Our faculty research everything from aquaculture to emerging contaminants to ecosystem health. 

Our research teams include scientists, economists and legal experts who are advancing fundamental and strategic science and training the next generation of freshwater professionals to inform policy, improve management, and promote the health and sustainability of freshwater systems worldwide. They are internationally known for their work in areas such as freshwater contaminants, biological pollutants, fisheries, invasive species, aquaculture, observation technology, weather prediction and water policy.

Investment in our research includes funding from the National Science Foundation, the National Oceanic and Atmospheric Administration, the National Institutes of Health, the U.S. Department of Agriculture, the state of Wisconsin and local government, as well as corporate partners, foundations and private donors.

Our researchers and students collaborate with on-site partners, and our building houses offices for the Wisconsin Department of Natural Resources, U.S. Geological Survey, Wisconsin Sea Grant, U.S. Environmental Protection Agency, U.S. Department of Agriculture, Milwaukee Riverkeeper, Southeast Wisconsin Watershed Trust, Freshwater Collaborative of Wisconsin and Milwaukee’s Harbor District.

9On-site governmental and nonprofit collaborators

We’re committed to advancing key research priorities

Explore freshwater systems and develop methods for their preservation and management. Study the impacts of climate change, human activity, and invasive species on the Great Lakes and freshwater ecosystems worldwide. Improve water safety through cutting-edge research. Track the presence and sources of pathogens and determine the impacts of contaminants on human and ecosystem health. Form collaborations among scientists, engineers, and industry to develop cutting-edge sensor, genomic, robotic and aquaculture technologies.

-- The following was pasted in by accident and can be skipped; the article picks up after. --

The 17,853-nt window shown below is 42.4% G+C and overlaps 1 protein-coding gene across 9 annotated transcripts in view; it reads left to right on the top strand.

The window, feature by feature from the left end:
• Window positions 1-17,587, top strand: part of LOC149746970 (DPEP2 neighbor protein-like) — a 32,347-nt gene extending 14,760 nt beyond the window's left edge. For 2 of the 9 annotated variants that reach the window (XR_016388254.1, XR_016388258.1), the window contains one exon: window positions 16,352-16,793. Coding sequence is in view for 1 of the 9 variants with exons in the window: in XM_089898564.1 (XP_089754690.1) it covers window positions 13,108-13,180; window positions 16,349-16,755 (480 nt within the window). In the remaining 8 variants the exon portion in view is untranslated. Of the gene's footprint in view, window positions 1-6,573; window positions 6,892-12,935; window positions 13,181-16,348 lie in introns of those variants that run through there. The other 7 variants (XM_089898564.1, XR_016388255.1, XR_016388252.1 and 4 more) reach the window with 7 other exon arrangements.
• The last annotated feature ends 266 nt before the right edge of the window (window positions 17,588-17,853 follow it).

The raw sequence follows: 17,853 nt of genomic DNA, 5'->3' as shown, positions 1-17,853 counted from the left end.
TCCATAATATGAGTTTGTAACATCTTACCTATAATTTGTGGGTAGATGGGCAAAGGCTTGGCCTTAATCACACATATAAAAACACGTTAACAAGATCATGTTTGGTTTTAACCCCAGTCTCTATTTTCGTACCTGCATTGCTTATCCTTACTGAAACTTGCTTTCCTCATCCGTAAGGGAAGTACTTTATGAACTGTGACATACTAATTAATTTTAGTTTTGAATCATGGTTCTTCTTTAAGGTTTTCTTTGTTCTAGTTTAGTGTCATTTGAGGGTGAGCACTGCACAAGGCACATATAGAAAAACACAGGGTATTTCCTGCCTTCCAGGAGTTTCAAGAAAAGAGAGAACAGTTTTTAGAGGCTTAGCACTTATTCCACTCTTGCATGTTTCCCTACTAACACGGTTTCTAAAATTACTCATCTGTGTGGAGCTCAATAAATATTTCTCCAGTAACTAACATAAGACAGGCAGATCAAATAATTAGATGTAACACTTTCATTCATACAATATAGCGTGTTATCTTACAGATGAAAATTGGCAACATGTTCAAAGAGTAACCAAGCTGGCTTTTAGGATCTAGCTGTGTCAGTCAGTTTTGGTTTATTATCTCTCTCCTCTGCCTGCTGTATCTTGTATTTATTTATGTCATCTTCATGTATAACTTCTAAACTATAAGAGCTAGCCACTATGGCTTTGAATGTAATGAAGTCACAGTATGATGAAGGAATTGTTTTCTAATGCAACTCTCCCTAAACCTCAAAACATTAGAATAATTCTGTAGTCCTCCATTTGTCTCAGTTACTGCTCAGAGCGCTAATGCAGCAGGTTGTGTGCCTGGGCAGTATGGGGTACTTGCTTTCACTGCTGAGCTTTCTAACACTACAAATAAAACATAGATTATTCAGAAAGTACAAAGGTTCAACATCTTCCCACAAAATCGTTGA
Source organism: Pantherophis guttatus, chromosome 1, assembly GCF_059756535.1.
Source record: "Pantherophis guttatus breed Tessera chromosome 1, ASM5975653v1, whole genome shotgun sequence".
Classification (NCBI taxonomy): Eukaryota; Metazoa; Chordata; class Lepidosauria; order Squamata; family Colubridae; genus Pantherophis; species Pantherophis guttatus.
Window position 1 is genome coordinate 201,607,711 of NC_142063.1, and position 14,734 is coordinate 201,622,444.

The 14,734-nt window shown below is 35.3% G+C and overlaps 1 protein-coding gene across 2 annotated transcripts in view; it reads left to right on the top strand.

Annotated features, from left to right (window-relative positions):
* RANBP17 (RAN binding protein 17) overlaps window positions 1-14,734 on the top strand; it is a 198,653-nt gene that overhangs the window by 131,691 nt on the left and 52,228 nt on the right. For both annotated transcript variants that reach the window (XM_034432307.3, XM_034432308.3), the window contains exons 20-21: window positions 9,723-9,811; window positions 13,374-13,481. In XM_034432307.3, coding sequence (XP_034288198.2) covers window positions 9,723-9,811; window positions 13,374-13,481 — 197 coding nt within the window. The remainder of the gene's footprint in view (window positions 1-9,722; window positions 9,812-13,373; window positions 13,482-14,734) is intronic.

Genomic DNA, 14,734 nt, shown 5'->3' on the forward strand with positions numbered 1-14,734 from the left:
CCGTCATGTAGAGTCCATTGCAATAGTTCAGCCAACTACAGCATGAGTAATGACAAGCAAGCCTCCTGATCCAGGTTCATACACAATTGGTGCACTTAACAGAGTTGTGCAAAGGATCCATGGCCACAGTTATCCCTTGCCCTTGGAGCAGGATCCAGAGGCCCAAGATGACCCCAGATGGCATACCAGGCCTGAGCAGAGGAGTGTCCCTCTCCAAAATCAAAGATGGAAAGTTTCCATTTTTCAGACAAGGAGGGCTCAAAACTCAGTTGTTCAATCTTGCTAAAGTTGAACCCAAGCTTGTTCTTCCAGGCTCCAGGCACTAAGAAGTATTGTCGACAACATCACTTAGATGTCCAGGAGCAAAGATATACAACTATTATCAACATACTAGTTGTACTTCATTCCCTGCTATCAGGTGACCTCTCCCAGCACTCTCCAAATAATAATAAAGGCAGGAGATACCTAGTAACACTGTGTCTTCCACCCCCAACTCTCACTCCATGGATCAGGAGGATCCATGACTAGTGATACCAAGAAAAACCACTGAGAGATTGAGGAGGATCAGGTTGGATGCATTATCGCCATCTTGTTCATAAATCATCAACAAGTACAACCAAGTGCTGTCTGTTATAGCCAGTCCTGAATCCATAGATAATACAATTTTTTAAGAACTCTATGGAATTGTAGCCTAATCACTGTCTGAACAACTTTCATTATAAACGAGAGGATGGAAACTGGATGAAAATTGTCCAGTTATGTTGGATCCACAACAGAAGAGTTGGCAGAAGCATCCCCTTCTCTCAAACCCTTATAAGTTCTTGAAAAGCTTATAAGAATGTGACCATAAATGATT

Manage, replace and restore the Great Lakes’ commercial and recreational fisheries. Uncover new techniques in fisheries management and develop innovative food technologies to spawn a new urban aquaculture industry. Link science to action and develop transformational policies on topics including transboundary water issues, dispute resolution and adaptive environmental management. Drive new technologies in water research and management. Generate strong policy from great science.

Water Research Impact

  • WUWM Features McLellan’s Upcoming Fulbright Research in Australia
    How do bacteria affect the infrastructure of sewer systems? Professor Sandra McLellan has been studying this issue for a number of years, and now she will travel halfway around the world to gain insight into how to build better cities. For the next six months, she'll be studying bacteria in Australian sewer systems thanks to … Read more
  • Professor Receives Dept. of Energy Funding to Improve Thunderstorm Predictions
    Climate-fueled weather events, such as hurricanes, fires and drought, are becoming more common, and better tools are needed to understand and predict changing weather patterns. To better understand the Earth’s atmosphere and combat climate change, the U.S. Department of Energy (DOE) recently announced $14 million in funding for 21 projects aimed at improving climate change … Read more
  • Scientists Look at the Guts of Cities
    Often extensive but unseen, sewer systems collect and transport wastewater in cities. In doing so, they prevent the rapid spread of diseases. Studying the microorganisms living among the vast network of pipes beneath a city can tell us a great deal about the health of its inhabitants. In addition, a growing number of studies indicate … Read more